Chris saw his parents as a perfect example of the corruption in society. They were well-off, had status in the community, and were raising their children to follow in their footsteps. Chris wanted something different, and viewed success in society as a chain that restrained him from new experiences. Although he understood the need to work and make money, he never tried to excel at any one task; when he worked in a fast-food restaurant, his co-workers remember that he always worked at the same steady pace, never stressing himself even when the place was busy.
[Chris], the teenage Tolstoyan, believed that wealth was shameful, corrupting, inherently evil -- which is ironic because Chris was a natural-born capitalist with anuncanny knack for making a buck.
(Krakauer, Into the Wild, Amazon.com)
This worldview came to a head when Chris symbolically burned all of his paper money, leaving himself to survive entirely on his own merits. He tried to keep moving, never staying in one place too long, and never making emotional connections that might constrain his movements. However, in an emotional moment with his father, Chris did reveal that he respected a hard work ethic and the drive to succeed for the sake of family. Chris's views were complex and hard to define, but it is clear that he valued personal integrity over most other traits.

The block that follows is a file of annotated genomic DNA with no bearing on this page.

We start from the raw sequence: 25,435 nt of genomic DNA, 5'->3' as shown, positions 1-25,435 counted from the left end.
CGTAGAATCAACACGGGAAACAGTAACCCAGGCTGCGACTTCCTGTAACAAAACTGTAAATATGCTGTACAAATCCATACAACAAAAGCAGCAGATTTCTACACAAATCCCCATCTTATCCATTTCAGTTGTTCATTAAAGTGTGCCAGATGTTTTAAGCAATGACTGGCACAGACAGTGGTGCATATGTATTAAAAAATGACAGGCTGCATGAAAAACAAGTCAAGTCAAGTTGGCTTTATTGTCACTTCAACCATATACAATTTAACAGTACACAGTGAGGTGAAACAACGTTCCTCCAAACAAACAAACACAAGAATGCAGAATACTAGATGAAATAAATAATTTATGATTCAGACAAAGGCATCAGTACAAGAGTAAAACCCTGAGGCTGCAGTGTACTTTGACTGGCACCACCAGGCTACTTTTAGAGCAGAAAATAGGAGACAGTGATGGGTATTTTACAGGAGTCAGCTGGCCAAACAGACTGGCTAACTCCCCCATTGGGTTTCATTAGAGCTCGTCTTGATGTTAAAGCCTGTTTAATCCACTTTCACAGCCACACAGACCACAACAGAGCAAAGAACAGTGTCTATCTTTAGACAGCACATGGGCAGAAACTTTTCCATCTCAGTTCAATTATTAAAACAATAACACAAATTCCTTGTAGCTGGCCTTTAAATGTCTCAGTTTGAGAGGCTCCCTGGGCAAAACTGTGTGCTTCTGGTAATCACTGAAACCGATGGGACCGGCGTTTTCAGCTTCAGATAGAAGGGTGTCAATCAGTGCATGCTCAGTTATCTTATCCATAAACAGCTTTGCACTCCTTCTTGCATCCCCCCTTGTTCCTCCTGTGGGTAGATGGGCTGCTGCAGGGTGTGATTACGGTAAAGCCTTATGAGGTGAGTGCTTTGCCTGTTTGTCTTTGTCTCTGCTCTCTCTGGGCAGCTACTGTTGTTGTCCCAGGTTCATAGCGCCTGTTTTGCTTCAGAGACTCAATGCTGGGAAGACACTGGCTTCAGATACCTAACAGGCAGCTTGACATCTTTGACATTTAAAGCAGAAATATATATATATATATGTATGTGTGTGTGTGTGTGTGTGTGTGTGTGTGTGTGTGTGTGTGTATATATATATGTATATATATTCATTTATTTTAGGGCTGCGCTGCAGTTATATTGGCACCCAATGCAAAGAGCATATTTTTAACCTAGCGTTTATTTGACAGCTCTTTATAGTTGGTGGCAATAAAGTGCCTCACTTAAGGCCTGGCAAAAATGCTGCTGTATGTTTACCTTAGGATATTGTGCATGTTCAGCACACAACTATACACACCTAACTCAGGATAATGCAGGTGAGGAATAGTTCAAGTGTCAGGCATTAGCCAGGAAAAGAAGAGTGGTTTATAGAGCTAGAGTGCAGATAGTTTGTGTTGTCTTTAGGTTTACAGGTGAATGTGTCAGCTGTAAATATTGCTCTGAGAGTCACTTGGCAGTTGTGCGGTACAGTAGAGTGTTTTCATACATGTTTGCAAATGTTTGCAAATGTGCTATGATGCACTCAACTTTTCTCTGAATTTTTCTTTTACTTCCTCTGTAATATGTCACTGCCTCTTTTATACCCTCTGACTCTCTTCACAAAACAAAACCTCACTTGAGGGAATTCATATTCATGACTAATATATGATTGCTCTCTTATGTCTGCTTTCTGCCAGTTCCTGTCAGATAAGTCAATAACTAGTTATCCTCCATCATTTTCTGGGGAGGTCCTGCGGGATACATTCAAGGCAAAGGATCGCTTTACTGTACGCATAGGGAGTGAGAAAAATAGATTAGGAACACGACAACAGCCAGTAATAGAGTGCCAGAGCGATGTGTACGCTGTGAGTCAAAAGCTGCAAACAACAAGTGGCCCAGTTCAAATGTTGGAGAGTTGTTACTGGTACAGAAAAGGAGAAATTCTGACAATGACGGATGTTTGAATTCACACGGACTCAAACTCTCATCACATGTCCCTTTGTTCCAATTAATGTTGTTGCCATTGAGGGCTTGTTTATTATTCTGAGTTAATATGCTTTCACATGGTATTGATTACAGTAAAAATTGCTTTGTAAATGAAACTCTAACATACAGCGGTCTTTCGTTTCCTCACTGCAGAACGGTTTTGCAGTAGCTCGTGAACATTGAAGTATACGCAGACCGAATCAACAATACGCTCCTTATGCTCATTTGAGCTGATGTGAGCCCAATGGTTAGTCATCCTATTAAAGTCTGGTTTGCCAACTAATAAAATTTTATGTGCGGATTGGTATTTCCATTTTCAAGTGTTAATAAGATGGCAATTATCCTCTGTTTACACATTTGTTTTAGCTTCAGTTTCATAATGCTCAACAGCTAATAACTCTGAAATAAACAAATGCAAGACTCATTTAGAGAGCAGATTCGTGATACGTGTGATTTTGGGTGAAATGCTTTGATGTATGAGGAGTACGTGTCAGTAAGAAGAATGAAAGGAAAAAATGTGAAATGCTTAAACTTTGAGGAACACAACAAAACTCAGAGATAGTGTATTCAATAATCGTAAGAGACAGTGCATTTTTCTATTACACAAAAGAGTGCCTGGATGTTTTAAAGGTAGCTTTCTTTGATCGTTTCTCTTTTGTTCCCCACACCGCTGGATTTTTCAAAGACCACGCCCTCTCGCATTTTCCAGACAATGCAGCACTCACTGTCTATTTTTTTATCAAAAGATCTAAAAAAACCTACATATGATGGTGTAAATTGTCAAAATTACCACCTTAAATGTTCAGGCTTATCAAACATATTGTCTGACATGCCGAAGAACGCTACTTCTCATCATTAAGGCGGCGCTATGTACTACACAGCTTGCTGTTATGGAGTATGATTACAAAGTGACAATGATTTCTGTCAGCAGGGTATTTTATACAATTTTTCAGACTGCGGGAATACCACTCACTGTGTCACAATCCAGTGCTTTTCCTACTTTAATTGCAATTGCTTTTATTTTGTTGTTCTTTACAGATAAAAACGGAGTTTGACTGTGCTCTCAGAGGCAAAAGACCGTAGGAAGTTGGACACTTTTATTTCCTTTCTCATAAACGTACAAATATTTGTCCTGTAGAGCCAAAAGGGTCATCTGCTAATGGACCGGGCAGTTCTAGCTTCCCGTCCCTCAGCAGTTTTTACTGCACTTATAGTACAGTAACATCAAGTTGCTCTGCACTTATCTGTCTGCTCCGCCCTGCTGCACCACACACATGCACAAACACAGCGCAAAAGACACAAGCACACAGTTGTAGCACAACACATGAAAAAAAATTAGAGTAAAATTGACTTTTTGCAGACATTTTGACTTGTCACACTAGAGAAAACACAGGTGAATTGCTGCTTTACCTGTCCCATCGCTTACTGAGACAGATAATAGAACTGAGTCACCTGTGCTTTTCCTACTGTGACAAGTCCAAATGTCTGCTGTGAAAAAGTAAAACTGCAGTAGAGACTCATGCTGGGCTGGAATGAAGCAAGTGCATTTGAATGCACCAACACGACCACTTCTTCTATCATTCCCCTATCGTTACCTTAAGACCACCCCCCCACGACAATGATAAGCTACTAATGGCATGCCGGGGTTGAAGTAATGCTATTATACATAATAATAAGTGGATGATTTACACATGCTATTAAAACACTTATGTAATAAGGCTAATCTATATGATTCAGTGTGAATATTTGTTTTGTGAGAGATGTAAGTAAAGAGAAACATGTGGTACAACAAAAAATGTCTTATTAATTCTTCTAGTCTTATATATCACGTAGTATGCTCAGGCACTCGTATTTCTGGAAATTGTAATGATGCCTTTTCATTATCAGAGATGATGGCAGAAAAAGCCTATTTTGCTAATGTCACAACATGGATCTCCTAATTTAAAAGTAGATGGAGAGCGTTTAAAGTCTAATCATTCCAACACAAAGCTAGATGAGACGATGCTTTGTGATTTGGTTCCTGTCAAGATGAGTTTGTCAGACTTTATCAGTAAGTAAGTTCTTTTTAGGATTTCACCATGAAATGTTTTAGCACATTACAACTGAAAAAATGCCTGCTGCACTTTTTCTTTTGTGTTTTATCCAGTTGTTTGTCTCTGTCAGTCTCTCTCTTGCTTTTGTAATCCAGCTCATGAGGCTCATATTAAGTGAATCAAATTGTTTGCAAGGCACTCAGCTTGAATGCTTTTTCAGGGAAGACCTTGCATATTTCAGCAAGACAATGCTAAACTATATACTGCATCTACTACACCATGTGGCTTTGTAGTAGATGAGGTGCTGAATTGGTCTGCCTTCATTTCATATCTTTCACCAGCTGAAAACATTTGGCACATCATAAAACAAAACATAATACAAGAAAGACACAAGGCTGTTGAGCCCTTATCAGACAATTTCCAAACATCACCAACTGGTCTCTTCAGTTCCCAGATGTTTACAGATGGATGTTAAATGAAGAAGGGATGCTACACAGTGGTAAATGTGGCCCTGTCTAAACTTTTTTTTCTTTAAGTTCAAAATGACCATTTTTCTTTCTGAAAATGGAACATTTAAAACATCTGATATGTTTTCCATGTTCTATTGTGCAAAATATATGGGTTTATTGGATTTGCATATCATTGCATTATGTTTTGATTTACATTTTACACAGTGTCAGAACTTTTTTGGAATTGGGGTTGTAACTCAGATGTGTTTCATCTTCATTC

Chris McCandless was very anti-establishment. He inherited money from a deceased relative for college. He was a very intelligent young man, but he decided to quit college and gave his money to charity. His father had been financially comfortable and Chris had grown up having cars and nice things, but for him there was a need to escape the restraints of socialization and economic success.
When Chris needed something he would work long enough to make money in order to get to the next part of his journey. He did not want much money nor to have to be committed to one job or place for very long. He preferred social isolation to spending time in groups of people.